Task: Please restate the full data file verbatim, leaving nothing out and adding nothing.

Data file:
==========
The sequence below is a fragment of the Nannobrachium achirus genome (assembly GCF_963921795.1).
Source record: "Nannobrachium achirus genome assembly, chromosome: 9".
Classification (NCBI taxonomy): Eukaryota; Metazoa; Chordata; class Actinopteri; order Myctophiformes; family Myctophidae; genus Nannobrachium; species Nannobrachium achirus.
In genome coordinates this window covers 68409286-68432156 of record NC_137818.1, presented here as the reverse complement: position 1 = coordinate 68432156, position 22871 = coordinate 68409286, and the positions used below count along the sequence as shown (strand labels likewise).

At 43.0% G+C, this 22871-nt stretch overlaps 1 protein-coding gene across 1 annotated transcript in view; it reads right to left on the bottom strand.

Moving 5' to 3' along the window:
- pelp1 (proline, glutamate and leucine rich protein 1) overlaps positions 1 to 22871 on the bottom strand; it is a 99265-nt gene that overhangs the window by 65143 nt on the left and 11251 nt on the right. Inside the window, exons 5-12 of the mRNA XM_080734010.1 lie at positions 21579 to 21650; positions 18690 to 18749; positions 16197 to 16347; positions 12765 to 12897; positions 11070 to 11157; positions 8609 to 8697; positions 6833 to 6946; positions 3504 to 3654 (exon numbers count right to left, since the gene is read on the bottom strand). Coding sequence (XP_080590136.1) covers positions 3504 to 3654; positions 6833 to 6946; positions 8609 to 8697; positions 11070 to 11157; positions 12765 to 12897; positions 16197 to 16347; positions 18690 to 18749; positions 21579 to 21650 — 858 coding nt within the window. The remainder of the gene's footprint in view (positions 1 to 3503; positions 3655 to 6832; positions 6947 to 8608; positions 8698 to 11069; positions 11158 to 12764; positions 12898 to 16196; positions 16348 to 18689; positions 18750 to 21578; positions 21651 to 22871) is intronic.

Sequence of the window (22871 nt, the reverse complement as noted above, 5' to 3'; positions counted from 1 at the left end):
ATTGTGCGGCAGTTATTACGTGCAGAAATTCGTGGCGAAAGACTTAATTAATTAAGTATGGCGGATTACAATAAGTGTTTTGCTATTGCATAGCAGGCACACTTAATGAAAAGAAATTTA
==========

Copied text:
The sequence below is a fragment of the Nannobrachium achirus genome (assembly GCF_963921795.1).
Source record: "Nannobrachium achirus genome assembly, chromosome: 9".
Classification (NCBI taxonomy): Eukaryota; Metazoa; Chordata; class Actinopteri; order Myctophiformes; family Myctophidae; genus Nannobrachium; species Nannobrachium achirus.
In genome coordinates this window covers 68409286-68432156 of record NC_137818.1, presented here as the reverse complement: position 1 = coordinate 68432156, position 22871 = coordinate 68409286, and the positions used below count along the sequence as shown (strand labels likewise).

At 43.0% G+C, this 22871-nt stretch overlaps 1 protein-coding gene across 1 annotated transcript in view; it reads right to left on the bottom strand.

Moving 5' to 3' along the window:
- pelp1 (proline, glutamate and leucine rich protein 1) overlaps positions 1 to 22871 on the bottom strand; it is a 99265-nt gene that overhangs the window by 65143 nt on the left and 11251 nt on the right. Inside the window, exons 5-12 of the mRNA XM_080734010.1 lie at positions 21579 to 21650; positions 18690 to 18749; positions 16197 to 16347; positions 12765 to 12897; positions 11070 to 11157; positions 8609 to 8697; positions 6833 to 6946; positions 3504 to 3654 (exon numbers count right to left, since the gene is read on the bottom strand). Coding sequence (XP_080590136.1) covers positions 3504 to 3654; positions 6833 to 6946; positions 8609 to 8697; positions 11070 to 11157; positions 12765 to 12897; positions 16197 to 16347; positions 18690 to 18749; positions 21579 to 21650 — 858 coding nt within the window. The remainder of the gene's footprint in view (positions 1 to 3503; positions 3655 to 6832; positions 6947 to 8608; positions 8698 to 11069; positions 11158 to 12764; positions 12898 to 16196; positions 16348 to 18689; positions 18750 to 21578; positions 21651 to 22871) is intronic.

Sequence of the window (22871 nt, the reverse complement as noted above, 5' to 3'; positions counted from 1 at the left end):
ATTGTGCGGCAGTTATTACGTGCAGAAATTCGTGGCGAAAGACTTAATTAATTAAGTATGGCGGATTACAATAAGTGTTTTGCTATTGCATAGCAGGCACACTTAATGAAAAGAAATTTA